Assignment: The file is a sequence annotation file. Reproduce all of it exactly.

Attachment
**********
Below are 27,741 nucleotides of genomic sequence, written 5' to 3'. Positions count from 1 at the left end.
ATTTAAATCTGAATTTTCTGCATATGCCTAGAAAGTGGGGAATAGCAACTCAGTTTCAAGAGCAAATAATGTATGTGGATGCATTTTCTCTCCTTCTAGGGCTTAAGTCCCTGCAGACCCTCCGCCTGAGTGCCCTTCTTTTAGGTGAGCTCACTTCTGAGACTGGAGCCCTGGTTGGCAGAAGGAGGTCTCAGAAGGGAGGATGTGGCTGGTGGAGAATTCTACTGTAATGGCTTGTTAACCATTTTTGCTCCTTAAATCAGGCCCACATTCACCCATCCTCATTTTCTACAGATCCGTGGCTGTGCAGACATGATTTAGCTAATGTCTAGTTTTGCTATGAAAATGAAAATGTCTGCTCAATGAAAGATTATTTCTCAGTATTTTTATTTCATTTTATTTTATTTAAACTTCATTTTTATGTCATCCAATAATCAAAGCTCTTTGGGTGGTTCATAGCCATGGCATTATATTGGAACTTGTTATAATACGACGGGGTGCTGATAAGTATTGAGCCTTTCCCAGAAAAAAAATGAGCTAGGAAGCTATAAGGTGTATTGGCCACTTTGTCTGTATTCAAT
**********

Below are 27,741 nucleotides of genomic sequence, written 5' to 3'. Positions count from 1 at the left end.
ATTTAAATCTGAATTTTCTGCATATGCCTAGAAAGTGGGGAATAGCAACTCAGTTTCAAGAGCAAATAATGTATGTGGATGCATTTTCTCTCCTTCTAGGGCTTAAGTCCCTGCAGACCCTCCGCCTGAGTGCCCTTCTTTTAGGTGAGCTCACTTCTGAGACTGGAGCCCTGGTTGGCAGAAGGAGGTCTCAGAAGGGAGGATGTGGCTGGTGGAGAATTCTACTGTAATGGCTTGTTAACCATTTTTGCTCCTTAAATCAGGCCCACATTCACCCATCCTCATTTTCTACAGATCCGTGGCTGTGCAGACATGATTTAGCTAATGTCTAGTTTTGCTATGAAAATGAAAATGTCTGCTCAATGAAAGATTATTTCTCAGTATTTTTATTTCATTTTATTTTATTTAAACTTCATTTTTATGTCATCCAATAATCAAAGCTCTTTGGGTGGTTCATAGCCATGGCATTATATTGGAACTTGTTATAATACGACGGGGTGCTGATAAGTATTGAGCCTTTCCCAGAAAAAAAATGAGCTAGGAAGCTATAAGGTGTATTGGCCACTTTGTCTGTATTCAAT